• attend "quarterly" CIS updates to facilitate communications between CIS, Senate, and the campus community
    • review major technology implementation plans and encourage methods and schedules that minimize disruptions to teaching, learning, and normal work flow
    • review and make recommendations regarding the annual technology fee allocations


Composition of TAG should be a diverse cross section of the campus community.  Membership should include those with a broad campus perspective and understanding, rather than solely a technical focus. There shall be 13 members of this committee. The chair shall be elected by the voting members of the committee. Each member will serve a two-year term with terms staggered for continuity purposes.

  • Voting Members:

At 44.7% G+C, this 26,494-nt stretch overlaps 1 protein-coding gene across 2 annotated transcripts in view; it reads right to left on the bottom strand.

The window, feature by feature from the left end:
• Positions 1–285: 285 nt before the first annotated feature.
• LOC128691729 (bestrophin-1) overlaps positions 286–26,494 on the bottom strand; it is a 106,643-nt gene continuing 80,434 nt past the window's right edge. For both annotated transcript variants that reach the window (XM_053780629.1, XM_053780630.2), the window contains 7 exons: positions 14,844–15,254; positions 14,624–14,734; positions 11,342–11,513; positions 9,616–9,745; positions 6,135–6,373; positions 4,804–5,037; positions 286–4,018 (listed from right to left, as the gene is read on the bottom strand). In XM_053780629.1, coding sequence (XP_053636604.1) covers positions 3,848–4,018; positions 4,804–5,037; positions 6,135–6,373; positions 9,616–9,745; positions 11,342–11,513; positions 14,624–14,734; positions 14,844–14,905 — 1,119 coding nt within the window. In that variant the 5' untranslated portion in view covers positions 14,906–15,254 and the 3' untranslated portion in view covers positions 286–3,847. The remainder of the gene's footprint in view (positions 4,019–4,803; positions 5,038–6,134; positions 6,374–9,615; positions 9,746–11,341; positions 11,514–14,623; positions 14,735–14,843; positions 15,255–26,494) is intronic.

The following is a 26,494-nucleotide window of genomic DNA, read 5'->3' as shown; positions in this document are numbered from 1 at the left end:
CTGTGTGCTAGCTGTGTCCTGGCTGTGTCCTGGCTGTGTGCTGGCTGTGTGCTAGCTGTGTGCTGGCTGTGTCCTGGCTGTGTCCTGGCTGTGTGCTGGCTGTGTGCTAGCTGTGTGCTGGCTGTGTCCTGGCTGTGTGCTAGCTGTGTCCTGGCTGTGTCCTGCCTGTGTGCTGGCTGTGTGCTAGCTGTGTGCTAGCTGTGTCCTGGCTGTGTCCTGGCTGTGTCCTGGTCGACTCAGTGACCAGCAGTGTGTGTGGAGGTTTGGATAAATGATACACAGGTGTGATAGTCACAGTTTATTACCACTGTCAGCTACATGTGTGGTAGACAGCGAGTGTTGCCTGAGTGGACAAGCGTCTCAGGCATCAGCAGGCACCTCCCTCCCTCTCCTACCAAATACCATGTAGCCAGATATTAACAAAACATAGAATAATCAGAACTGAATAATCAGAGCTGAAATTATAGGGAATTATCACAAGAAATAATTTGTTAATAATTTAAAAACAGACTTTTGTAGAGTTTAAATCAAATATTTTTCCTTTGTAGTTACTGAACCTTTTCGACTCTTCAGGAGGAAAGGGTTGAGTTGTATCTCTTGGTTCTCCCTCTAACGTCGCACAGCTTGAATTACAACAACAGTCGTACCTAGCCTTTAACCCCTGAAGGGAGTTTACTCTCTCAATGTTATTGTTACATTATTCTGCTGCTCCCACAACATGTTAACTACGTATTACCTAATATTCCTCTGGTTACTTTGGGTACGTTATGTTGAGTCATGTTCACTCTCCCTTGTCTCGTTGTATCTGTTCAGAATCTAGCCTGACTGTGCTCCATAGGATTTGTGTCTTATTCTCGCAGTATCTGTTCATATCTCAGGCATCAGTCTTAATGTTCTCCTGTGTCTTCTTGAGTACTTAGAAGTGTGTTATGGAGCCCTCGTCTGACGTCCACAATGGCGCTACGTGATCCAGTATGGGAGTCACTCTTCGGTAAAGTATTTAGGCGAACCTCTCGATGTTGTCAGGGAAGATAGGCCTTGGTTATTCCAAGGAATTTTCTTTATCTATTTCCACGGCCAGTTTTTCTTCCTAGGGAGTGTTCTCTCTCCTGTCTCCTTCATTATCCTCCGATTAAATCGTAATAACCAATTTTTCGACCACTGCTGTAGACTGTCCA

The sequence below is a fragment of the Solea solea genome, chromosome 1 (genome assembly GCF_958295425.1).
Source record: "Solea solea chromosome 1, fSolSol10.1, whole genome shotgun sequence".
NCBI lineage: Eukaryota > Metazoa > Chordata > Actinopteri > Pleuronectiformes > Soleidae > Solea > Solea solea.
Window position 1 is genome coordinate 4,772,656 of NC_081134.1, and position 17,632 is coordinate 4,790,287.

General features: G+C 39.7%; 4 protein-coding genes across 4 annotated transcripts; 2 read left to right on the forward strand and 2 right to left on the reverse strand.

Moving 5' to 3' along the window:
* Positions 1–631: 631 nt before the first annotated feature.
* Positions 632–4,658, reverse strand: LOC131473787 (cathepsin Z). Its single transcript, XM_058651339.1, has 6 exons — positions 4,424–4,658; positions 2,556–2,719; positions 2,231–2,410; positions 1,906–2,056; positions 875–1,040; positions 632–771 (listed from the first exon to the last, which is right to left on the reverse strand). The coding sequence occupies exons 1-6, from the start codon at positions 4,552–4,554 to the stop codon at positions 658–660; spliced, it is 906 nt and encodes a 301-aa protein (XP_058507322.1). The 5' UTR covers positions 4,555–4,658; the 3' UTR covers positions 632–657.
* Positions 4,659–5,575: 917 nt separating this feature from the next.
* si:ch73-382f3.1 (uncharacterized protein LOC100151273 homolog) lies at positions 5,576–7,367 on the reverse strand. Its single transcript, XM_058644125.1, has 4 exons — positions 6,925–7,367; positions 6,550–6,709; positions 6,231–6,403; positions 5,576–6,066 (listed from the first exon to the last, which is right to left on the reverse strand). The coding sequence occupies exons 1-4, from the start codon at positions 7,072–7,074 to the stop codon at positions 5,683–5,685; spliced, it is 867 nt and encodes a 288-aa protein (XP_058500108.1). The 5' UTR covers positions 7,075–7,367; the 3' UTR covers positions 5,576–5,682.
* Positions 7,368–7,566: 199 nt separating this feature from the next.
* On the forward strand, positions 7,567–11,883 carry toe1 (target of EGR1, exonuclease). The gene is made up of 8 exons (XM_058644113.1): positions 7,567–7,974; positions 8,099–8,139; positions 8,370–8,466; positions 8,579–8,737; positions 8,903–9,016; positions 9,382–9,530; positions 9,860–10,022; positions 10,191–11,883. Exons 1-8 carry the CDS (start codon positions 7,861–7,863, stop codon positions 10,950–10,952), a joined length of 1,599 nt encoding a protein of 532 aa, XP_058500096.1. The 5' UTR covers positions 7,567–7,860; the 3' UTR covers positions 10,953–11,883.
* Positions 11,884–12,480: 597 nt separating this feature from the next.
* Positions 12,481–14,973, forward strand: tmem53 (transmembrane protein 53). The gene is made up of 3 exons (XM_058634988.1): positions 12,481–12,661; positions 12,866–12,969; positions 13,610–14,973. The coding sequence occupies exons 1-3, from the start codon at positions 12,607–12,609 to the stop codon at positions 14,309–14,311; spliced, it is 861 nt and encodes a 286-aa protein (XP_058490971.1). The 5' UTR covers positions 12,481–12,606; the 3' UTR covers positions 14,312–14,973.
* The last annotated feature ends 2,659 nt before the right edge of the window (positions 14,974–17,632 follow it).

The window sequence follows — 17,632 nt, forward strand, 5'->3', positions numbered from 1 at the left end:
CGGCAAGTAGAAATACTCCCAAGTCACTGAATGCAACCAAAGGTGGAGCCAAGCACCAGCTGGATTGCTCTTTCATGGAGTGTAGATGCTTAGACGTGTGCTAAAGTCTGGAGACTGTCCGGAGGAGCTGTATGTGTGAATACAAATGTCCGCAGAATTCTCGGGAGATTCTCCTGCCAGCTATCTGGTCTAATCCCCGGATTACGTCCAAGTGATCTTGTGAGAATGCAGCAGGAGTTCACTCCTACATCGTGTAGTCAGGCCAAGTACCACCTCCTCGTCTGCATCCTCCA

**1 member from each academic division
    **1 member familiar with on-line instruction
    **1 member from the Resnick Library or Academic Services
    **1 member from CIS
    **1 member from Student Life
    **1 member from Enrollment Services
    **1 member from support staff (academic or professional)
    **1 member from the health, safety, or security areas
  • Ex-officio:
    **Finance Cabinet Liaison

Latest Meeting Notes

 Meeting Minutes - January 18, 2012


  1. Dear TAG members (and Barb because Tanja was a member),

    The former committees for technology advisement were dissolved in spring 2008 and absorbed into TAG in its current form. I can not speak for anyone else in the group, but I personally have not done anything for the benefit of TAG since I was asked to join. I've gone to a couple meetings, but I haven't done any real work yet. I would like to change that.